Divisions in the church. 1:10-17
In our passage for study, Paul begins by expressing his understanding and concern about divisions in the Corinthian church. In response to this situation, he encourages unity and exposes the absurdity of party spirit. Paul concludes by defending his own place in the life of the Corinthian church; he did not come to form a party, but rather proclaim life in Christ Jesus.
v10. On the issue of divisions in the church, Paul could command their obedience, but instead he encourages a response prompted by the grace of God in Christ. His "appeal" is that they:
i] "agree with one another." He means by this that there should be no "divisions" among them. Divisions, not so much in the sense of parties (he is not demanding uniformity), but rather rents or tears in their fellowship.
ii] "be perfectly united in mind and thought". He is calling here for a unity of opinion in the gospel. They have divided theological opinions which are focused on different teachers (most likely without their approval).
v11. Paul now identifies the source of his information about the state of the Corinthian church.
v12. The information from Chloe's household is that church members have divided into factions which have grown to love theological disputation. Famous teachers of the faith have been used to authenticate their "wisdom", and this has resulted in growing division.
v13. Division within the church prompts Paul to utter three rhetorical questions. First, "is Christ divided?" This phrase concerns the unity of the people of God in Christ. It is a sin to divide the fellowship of believers into contending factions. Second, using himself as the focal point of one of the factions (but also read "Apollos"), he asks whether he was crucified for them, and third, whether they were baptized into his name? The absurdity of such a view underlines the worth of the divisions in the church.
v14-16. "Thank heavens", exclaims Paul, that he never got to give water baptism to many in Corinth. No one can accuse him of working up his own group around a baptismal rite. Crispus is most likely the Jewish synagogue leader mentioned in Acts 18:8 and Gaius may be the person he stayed with when writing his letter to the Romans, Rom.16:23.
v17. Paul did not come to Corinth to form a "Paul" party. He was not some wandering philosopher whose system of logic and powerful oratory could be judged against that of others (possibly another reference to Apollos). Paul was an apostle, a sent one. Jesus sent him to communicate the gospel - the message of salvation in Jesus Christ. The message of the cross has its own power, its own dynamic, and must not be covered by clever rhetoric.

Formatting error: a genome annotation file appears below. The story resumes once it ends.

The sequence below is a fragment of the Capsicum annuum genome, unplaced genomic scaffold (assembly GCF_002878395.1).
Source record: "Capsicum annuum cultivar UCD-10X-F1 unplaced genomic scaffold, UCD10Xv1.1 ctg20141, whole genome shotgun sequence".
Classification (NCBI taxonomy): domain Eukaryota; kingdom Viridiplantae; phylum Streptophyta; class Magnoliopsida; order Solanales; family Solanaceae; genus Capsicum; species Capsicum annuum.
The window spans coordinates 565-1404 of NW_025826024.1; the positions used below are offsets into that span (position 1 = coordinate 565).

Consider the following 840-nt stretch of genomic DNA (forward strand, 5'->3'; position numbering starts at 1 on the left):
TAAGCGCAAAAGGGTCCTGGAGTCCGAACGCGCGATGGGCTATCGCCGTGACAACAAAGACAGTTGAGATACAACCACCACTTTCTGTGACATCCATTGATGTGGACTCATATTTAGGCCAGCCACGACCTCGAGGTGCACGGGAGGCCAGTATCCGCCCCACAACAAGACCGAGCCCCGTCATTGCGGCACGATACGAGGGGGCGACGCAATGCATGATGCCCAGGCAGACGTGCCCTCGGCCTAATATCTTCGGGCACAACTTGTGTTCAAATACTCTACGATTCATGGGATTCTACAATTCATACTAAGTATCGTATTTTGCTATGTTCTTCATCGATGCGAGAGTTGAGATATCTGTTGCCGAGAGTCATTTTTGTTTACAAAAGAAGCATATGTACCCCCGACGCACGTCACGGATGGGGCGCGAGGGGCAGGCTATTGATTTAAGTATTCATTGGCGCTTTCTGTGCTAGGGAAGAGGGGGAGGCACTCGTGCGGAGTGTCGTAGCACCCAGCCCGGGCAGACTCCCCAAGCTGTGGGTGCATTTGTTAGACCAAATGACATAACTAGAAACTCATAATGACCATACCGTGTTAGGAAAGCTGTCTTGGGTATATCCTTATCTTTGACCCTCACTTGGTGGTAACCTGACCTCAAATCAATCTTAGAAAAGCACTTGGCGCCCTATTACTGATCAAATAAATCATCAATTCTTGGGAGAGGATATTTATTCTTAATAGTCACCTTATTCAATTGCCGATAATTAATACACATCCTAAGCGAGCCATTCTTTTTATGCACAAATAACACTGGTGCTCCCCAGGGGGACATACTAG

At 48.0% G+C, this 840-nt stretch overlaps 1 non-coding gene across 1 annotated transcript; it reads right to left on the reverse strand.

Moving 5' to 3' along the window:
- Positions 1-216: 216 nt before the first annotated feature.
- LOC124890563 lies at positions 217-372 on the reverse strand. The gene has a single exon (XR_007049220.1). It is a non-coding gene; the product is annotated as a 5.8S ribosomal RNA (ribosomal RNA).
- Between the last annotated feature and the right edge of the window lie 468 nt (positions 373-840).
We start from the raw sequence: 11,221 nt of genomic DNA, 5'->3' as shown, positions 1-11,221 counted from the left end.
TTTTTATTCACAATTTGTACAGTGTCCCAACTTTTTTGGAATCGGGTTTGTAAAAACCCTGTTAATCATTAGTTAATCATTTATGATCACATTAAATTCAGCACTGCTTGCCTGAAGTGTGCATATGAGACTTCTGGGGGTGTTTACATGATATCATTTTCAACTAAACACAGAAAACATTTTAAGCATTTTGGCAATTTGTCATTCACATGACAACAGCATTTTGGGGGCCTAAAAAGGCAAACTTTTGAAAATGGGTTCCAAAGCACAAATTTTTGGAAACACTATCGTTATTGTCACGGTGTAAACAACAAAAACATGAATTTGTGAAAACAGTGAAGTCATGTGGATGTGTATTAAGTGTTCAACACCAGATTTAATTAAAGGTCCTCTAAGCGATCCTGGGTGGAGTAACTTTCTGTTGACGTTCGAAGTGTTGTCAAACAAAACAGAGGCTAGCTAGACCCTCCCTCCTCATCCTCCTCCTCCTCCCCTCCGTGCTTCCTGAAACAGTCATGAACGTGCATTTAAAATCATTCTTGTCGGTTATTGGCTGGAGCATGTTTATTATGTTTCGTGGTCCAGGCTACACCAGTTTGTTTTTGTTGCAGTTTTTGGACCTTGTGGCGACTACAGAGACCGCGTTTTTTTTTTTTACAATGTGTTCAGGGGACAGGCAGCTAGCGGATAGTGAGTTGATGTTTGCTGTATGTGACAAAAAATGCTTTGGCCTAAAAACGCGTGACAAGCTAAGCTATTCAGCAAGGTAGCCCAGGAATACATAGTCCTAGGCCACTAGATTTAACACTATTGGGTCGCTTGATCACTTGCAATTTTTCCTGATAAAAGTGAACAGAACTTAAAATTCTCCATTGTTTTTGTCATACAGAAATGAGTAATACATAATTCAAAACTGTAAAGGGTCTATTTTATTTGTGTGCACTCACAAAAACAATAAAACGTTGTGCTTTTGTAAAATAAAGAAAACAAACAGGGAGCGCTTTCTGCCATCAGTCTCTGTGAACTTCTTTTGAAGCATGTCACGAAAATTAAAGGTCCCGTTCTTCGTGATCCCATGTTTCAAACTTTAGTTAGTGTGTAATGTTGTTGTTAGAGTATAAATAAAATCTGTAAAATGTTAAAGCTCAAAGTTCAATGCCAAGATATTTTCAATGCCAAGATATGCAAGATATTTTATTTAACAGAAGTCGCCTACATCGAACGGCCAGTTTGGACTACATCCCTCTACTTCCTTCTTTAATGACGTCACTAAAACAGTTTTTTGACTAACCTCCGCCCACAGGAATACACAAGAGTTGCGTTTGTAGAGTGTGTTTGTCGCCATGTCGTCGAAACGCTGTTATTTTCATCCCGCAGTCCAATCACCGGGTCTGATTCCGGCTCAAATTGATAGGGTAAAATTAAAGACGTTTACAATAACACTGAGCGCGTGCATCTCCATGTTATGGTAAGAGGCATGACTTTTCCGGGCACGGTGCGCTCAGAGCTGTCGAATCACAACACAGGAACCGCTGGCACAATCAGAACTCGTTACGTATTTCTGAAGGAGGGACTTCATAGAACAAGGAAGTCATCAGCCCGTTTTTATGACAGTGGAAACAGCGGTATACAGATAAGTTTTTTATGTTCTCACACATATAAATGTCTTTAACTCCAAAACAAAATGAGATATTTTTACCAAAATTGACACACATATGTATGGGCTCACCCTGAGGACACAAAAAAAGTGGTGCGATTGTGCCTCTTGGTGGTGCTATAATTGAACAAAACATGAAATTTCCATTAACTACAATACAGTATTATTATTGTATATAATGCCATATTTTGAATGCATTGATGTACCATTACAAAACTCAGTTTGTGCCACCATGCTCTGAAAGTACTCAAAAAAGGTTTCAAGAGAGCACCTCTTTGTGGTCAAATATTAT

The divisions in the Corinthian church are small when compared with the divided state of Christianity today. We live in an age which can be compared with the period of the Judges in the Old Testament - "all do that which is right in their own eyes." In any one suburb we may find as many as six different Christian fellowships. The ecumenical movement has produced some organizational unity, yet there are probably more denominations, non-denominations and Christian sects today than when the ecumenical movement began to take shape just after the second World War. Even the Charismatic renewal movement began with the hope that it would unite the different denominations through a renewing work of the Spirit, but the Christian church has continued to fracture.
The fractured state of Christianity reflects human weakness; it reflects our limitations to transcend history and culture. We fail to deal with problems in the church and so end up in schism. We cling to our racial identity, preserving cultural churches. So, we live with massive division.
Yet, Paul's focus in his letter to the Corinthians is not organizational unity; he is not arguing for Christian uniformity. Different groupings of believers with different interests, or as it is today, different worship styles and organizational structures, are not really of interest to the apostle. He calls for a sense of common agreement on the substantial issues of their fellowship together - that they be "perfectly united in mind and thought". He calls for unity in the fellowship of believers, and this through a common acceptance of gospel truth, v10.
Christ is one and we are one in him, v13. Therefore, our life together as a church fellowship and our contacts with members of other churches, must reflect the oneness we have in Christ. We should do nothing to promote division nor accentuate division. In our relationship with those in our church fellowship, or those in other Christian fellowships, we need to focus on the substantial truths that unite us in Christ.
Jesus has not given us this moment to promote our own cause, our own individualism, v17. We are here to realize the kingdom of God in our own lives, in the life of our Christian fellowship and in our broken world. This we do in Christ's power. We are here to promote his cause in his power, not our cause in our power.
1. "Perfectly united in mind and thought". Discuss the practical expression of such union.
2. Identify any "party spirit" in your own church.
3. Discuss the different ways we are dividing Christ today.
4. Discuss the implication in v17 that "divisions" are produced when we rest on "human wisdom."